Qatar banks ‘most vulnerable’ in region, says S&P

The commercial district of Doha with a sparse scattering of newly-built towers in the early stages of the its expansion. (Shutterstock/File Photo)
Updated 01 October 2018
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Qatar banks ‘most vulnerable’ in region, says S&P

  • Excluding Qatar National Bank, the loan books of the rest of the Gulf country’s banking sector faces increasing pressure from the continued boycott imposed by other Gulf states
  • S&P’s report also noted the risks posed by Gulf banks’ international operations, specifically the sector’s exposure to Turkey

LONDON: Qatari banks are the “most vulnerable” in the Gulf region due to the risk of a deterioration in the quality of their assets, according to a report by ratings agency S&P Global.
Excluding Qatar National Bank, the loan books of the rest of the Gulf country’s banking sector faces increasing pressure from the continued boycott imposed by other Gulf states, coupled with a drop in real estate prices and hotel occupancy rates.
“We see an important correlation between any potential escalation or de-escalation of the boycott measures and deterioration or stabilization of Qatari banks’ asset quality,” the report published on Monday said.
S&P’s report also noted the risks posed by Gulf banks’ international operations, specifically the sector’s exposure to Turkey.
A number of the region’s banks have stakes in Turkish institutions, and have been left exposed to the recent sharp deterioration in the Turkish lira, and the “lackluster” economic performance of the country.
“Those GCC banks with exposures in the country will see some impact on their asset quality indicators,” the report read, noting that the risk is limited to just a few institutions with some of them equipped with the “financial muscle” to absorb the risk.
The overall financial profile of GCC banks should remain stable in 2019, S&P Global forecast, with profitability likely to “stabilize” as banks benefit from higher interest rates, in line with the higher US Federal Reserve rates.
Banks’ fortunes will also be buoyed by the increase in oil prices seen this year and anticipated economic growth in the region.
S&P forecast that oil prices will stabilize at $65 per barrel in 2019 and $60 by 2020. It estimated that growth will reach an average of 2.8 percent in 2019 for the six GCC countries.
Commenting on the report’s findings, Ehsan Khoman, Dubai-based head of regional research and strategy at MUFG Bank, said that there could be a “mild” increase in non-performing loans in the region, particularly in certain sectors.
“Following the challenging operating environment in recent years owing to weaker economic activity across the GCC, the loan performance of regional financial institutions has been subdued,” he said.
“In this context, non-performing loans may edge up, albeit mildly, across the region with sectors sensitive to fiscal consolidation through spending rationalization, such as real estate and construction feeling the pinch more noticeably.”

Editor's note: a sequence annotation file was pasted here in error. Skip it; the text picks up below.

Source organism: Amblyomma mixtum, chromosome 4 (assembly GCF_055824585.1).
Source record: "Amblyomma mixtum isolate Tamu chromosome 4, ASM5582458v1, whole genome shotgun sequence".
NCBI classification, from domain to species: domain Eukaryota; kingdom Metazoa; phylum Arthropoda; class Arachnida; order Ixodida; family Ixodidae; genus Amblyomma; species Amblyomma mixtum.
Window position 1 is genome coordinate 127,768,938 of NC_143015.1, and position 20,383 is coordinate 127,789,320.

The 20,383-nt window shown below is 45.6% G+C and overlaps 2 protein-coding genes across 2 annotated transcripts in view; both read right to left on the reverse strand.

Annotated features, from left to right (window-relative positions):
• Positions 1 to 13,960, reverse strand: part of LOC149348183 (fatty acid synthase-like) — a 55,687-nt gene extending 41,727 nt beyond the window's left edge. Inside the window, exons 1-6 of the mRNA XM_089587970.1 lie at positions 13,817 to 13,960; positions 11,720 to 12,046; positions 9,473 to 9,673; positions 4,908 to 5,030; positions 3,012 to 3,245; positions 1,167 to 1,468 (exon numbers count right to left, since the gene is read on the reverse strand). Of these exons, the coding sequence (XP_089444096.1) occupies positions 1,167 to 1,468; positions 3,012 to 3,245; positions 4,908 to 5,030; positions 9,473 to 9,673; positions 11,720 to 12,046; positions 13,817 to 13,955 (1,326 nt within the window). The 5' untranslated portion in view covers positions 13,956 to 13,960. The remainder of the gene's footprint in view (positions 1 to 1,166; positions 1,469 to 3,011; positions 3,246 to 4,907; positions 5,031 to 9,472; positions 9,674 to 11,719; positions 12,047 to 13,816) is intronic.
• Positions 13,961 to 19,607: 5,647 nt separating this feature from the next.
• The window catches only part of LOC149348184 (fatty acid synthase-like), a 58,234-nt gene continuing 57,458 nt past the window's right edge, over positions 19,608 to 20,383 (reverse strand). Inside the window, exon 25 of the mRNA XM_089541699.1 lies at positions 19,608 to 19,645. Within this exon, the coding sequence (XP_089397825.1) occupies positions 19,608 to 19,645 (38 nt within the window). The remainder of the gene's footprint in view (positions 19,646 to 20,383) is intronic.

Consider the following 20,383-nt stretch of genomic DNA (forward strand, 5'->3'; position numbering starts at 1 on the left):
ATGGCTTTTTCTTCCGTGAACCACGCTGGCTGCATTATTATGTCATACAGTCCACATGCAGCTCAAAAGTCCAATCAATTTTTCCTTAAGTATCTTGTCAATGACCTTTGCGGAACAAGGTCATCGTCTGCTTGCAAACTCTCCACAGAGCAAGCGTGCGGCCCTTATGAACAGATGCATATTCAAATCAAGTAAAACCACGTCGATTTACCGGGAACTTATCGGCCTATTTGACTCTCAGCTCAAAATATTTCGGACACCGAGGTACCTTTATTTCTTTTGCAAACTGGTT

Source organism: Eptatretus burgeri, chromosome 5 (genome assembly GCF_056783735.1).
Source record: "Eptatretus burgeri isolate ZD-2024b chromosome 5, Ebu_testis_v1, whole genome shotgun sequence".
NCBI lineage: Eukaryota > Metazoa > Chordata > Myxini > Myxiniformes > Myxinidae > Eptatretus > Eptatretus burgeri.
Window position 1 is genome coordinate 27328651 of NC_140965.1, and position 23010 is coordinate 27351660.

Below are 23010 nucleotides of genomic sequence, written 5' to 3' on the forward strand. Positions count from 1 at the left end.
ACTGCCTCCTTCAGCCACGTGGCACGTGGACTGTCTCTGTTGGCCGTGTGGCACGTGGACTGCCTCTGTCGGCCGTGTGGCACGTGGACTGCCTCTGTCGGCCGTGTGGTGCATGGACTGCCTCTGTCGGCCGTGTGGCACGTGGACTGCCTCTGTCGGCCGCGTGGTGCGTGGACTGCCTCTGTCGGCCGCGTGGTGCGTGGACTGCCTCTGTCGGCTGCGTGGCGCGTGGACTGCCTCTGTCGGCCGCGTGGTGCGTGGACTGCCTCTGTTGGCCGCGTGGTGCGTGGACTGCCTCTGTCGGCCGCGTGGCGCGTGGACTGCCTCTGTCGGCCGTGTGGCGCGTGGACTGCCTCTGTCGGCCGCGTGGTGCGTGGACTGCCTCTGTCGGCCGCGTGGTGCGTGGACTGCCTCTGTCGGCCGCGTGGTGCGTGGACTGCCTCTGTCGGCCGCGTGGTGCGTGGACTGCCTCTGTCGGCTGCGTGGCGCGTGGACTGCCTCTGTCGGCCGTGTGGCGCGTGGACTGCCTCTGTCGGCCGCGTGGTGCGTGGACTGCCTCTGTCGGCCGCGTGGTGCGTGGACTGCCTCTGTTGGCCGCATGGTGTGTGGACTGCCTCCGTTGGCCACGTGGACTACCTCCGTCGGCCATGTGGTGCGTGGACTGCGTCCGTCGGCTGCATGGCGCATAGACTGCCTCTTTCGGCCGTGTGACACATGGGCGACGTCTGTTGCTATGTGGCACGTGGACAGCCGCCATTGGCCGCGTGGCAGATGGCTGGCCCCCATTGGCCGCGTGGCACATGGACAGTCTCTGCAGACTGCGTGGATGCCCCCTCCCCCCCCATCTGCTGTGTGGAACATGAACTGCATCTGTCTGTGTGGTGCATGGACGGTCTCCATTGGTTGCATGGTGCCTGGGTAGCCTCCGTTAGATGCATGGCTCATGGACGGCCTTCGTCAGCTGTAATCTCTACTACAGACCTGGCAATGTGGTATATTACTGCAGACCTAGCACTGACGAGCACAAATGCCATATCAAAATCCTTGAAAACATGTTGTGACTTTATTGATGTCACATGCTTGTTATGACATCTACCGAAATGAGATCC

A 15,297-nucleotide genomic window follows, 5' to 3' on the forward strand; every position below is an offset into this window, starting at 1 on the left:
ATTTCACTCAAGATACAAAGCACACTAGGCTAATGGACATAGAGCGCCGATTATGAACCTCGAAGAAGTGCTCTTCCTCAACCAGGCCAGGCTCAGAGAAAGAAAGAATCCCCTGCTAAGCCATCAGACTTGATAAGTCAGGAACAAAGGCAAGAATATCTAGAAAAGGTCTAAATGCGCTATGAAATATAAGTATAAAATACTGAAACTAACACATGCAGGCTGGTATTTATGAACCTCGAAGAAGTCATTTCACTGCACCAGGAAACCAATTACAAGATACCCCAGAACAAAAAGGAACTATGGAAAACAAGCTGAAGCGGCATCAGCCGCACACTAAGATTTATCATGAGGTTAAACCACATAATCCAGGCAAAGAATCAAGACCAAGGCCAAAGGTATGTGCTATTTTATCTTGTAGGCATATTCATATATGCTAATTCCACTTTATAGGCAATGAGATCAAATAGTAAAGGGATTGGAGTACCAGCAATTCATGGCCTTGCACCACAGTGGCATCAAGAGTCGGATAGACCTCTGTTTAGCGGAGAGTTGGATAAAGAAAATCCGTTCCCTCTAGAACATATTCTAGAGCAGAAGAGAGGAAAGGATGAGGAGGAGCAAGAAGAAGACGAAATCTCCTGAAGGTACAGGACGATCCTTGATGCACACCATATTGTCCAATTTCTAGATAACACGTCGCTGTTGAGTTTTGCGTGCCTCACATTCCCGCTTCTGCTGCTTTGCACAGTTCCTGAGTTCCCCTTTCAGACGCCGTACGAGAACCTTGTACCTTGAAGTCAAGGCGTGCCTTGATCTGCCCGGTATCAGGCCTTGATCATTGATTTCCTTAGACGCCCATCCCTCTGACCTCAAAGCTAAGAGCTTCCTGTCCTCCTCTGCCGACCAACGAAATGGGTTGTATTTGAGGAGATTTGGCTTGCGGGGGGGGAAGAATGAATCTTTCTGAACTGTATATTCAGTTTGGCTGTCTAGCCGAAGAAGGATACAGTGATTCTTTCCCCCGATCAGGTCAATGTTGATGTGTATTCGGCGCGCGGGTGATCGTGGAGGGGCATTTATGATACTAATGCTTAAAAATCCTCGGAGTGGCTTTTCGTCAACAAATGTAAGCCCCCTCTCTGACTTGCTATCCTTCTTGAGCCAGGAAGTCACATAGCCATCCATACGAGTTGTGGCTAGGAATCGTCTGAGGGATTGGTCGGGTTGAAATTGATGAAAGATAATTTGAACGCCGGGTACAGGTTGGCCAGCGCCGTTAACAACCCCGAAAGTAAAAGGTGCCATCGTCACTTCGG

He tempered his comments, noting that the region’s banks are now better equipped to deal with the risks of deteriorating assets.
“The introduction of a number of regulatory frameworks, such as credit bureaus and credit-management tools, could improve GCC financial institutions’ risk controls and provisioning levels,” he said.
Khoman also sees Gulf banks benefiting from an improving business environment in the next year.
“GCC financial institutions are likely to benefit from continued benign deposit growth in 2019, owing to higher government deposits stemming from both higher oil receipts, as well as their continuous strategy of tapping international markets to fund their investment programs and fiscal deficits,” he said.
“Following the challenging period of lower for longer oil prices between mid-2014 and mid-2017, the intense funding pressures for GCC financial institutions has been broadly lifted. In-turn, with oil prices hovering near four year highs at the current juncture, domestic liquidity within the GCC banking system has been significantly restored.”


US trade negotiators to visit China for fresh round of talks

Updated 21 March 2019
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US trade negotiators to visit China for fresh round of talks

  • Washington and Beijing are battling over the final shape of a trade deal
  • American officials are demanding profound changes to Chinese industrial policy

BEIJING: US Trade Representative Robert Lighthizer and Treasury Secretary Steven Mnuchin will visit China on March 28-29 for a fresh round of talks aimed at resolving the bruising trade war, the Chinese commerce ministry said Thursday.
After their visit, Chinese Vice Premier Liu He will head to the United States in April to continue the negotiations, ministry spokesman Gao Feng said at a press briefing.
Washington and Beijing are battling over the final shape of a trade deal, with American officials demanding profound changes to Chinese industrial policy.
President Donald Trump warned Wednesday that US tariffs on Chinese imports could remain in place for a “substantial period,” dampening hopes that an agreement would see them lifted soon.
Over the last eight months, the United States and China have slapped tariffs on more than $360 billion in two-way goods trade, weighing on the manufacturing sectors in both countries.
On Friday, China’s rubber-stamp parliament approved a foreign investment law to strengthen protections for intellectual property — a central US grievance — but critics said the bill was rammed through without sufficient time for input from businesses.